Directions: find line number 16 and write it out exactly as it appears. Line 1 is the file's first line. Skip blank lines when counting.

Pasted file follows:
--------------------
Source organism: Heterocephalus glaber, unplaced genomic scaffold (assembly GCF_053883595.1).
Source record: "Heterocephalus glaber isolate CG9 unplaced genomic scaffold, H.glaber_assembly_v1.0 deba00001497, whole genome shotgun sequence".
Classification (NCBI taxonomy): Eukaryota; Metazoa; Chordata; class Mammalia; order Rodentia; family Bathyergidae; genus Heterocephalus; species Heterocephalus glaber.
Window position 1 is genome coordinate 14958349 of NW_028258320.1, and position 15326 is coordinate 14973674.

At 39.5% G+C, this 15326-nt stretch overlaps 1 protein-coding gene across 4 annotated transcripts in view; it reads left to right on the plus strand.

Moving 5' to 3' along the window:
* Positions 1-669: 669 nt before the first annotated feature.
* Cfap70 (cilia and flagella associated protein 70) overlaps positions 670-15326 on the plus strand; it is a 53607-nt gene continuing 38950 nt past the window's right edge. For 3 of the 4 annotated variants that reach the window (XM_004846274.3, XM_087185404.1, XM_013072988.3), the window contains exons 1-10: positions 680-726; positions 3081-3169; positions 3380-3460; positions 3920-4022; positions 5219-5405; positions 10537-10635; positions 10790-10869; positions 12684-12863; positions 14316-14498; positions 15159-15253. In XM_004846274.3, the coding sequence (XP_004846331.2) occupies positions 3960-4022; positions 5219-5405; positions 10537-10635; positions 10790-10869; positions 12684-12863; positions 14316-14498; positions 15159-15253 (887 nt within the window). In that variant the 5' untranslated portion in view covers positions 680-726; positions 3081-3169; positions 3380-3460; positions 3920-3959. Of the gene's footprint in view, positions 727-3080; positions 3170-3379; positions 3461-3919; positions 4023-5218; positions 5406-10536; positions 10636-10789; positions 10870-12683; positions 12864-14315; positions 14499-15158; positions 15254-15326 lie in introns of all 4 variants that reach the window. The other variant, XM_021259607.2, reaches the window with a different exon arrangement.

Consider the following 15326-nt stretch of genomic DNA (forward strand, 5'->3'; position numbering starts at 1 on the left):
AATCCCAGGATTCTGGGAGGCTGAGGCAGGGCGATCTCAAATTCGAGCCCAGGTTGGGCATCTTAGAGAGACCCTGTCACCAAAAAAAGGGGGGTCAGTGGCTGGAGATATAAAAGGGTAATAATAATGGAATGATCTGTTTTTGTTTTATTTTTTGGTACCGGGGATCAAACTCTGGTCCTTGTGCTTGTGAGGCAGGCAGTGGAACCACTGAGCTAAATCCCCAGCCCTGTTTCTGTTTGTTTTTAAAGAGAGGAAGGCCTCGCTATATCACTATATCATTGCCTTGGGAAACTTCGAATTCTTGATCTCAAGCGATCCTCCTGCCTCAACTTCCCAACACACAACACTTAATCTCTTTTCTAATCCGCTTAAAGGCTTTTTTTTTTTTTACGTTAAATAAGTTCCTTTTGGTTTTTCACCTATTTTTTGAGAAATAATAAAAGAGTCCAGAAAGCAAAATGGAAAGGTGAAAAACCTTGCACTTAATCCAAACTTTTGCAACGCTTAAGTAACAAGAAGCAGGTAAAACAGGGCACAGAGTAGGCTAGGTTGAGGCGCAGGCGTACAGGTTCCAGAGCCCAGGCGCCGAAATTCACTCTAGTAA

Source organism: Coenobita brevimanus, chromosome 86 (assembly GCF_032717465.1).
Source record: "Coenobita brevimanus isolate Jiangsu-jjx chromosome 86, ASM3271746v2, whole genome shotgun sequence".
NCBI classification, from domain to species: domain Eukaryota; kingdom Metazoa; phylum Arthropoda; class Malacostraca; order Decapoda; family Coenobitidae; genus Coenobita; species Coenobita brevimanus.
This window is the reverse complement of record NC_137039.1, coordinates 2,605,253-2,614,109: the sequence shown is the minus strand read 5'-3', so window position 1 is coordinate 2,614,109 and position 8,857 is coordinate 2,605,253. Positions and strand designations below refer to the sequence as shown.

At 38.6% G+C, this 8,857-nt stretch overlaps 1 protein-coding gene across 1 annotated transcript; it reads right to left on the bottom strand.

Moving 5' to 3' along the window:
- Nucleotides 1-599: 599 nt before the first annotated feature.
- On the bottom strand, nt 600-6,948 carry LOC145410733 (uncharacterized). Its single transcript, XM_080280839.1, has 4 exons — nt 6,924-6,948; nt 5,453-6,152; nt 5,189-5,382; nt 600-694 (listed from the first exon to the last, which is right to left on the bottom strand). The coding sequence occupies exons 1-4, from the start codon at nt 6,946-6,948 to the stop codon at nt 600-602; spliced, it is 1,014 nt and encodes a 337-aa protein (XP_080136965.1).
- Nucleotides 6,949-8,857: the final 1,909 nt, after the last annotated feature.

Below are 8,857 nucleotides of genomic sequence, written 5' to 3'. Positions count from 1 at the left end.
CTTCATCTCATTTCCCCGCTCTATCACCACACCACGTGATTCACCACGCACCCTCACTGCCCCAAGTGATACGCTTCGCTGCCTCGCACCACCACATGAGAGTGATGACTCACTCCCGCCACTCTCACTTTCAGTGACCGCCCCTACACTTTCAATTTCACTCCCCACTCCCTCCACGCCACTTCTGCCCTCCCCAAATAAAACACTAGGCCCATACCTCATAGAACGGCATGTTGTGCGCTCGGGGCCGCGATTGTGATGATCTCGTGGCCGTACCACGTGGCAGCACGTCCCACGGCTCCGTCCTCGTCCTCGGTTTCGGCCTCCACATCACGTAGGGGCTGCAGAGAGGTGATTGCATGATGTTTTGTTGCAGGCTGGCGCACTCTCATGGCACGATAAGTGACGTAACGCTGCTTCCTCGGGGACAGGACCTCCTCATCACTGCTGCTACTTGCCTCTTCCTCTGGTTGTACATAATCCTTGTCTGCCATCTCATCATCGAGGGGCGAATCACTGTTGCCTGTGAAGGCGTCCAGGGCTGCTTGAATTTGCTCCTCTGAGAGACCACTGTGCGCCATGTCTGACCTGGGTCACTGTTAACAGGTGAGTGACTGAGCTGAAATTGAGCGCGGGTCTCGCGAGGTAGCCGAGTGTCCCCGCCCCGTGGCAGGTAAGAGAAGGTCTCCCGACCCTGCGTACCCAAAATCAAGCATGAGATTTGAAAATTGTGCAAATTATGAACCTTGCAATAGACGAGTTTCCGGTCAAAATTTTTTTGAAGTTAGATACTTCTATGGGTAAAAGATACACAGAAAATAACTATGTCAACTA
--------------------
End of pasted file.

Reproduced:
Moving 5' to 3' along the window: